However, his sentence is probably for the flagrant disregard of several requests by police to obtain proper licensing for his stock. It's a victory for terrorism that the licenses are even required, but you still can't just ignore the laws you don't like. He was always very bullheaded in his political views, and I think this time he picked a fight with wrong people. It will be interesting to see if he comes back. He was an excellent chemist and I hope this (or the vague "health issue" they mention) doesn't deter his return.

What baffles me is that the police had been there twice before, and suddenly on confiscation day they evacuate 40 people for two days and cordon off the block, spending $46,000 US to take a couple of bottles out of a shed. Bureaucracy at its finest.

Anyway, if the prison system is anything like the US, he'll probably just spend those 4 months in a minimum security FPC full of other nonviolent "white collar" offenders. Three square meals a day, a work release program followed by some quality reading time and exercise, regular phone calls and visitation... inconvenient, sure, but it's not like anyone's going to get shanked.




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clearly_not_atara
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[*] posted on 10-7-2017 at 11:31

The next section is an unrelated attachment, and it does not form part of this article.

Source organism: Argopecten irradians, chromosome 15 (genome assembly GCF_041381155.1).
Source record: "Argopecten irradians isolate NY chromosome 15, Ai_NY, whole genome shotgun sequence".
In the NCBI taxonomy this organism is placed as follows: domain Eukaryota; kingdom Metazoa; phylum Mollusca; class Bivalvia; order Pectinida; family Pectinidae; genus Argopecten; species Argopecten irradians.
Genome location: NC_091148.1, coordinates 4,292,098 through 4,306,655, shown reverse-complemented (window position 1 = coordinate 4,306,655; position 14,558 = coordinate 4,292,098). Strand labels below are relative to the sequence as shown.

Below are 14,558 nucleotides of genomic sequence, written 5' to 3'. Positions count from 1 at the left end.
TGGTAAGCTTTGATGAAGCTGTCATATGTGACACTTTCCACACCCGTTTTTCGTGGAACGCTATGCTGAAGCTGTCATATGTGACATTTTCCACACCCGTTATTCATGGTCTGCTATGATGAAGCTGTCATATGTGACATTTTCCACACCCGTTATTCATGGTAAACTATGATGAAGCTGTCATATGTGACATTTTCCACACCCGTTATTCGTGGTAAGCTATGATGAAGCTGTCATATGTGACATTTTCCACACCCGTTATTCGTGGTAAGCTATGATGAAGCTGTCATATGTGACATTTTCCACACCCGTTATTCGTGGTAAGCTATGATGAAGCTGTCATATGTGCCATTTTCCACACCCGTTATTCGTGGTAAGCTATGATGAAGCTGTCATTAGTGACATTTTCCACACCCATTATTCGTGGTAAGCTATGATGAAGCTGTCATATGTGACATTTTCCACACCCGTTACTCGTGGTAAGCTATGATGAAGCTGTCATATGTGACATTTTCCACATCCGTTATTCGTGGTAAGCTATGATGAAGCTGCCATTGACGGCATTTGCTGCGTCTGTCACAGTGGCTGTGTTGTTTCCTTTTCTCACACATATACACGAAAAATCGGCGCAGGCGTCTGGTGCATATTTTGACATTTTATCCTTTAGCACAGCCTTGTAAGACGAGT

Quote: Originally posted by JJay  
That doesn't necessarily make it magically legal... in the U.S., you can manufacture listed substances that are not controlled substances for use in your own unregistered laboratory for lawful purposes *if* you are a bona fide chemist *and* do so in the course of professional work. So it's actually lawful to make some phosphorus, for example, if you have a legitimate reason for doing so. But that's an exception given in statutory law and does not apply generally in most of the world.

What I meant was: if you powder aluminium yourself, you might never find out it's illegal. Although if you had tried to buy it I guess that's kind of unlikely. I think if you showed a bag of aluminium powder to the average Brit he'd have no idea it was contraband.
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JJay
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[*] posted on 10-7-2017 at 11:59


Aluminum powder sales (and for that matter, the sales of most pyrotechnic materials) are legal in the U.S., but the ATF has been known to seek court orders to stop people from selling pyrotechnics materials in a manner that they consider irresponsible despite the absence of any clear law against it. That is why several of the popular U.S.-based pyro suppliers have quantity restrictions.

It's legal for me to have large quantities of aluminum powder, although I imagine my landlord wouldn't like it, and it could raise insurance rates (and there are fire codes that have to be met, etc.). But it's not something I keep sitting around in large quantities... I think I have four grams of it in a bag around here somewhere (which is lawful and shouldn't upset anyone). But any American can buy 25 kg of smokeless powder over the counter at most department stores, so fuss over aluminum powder is really quite silly.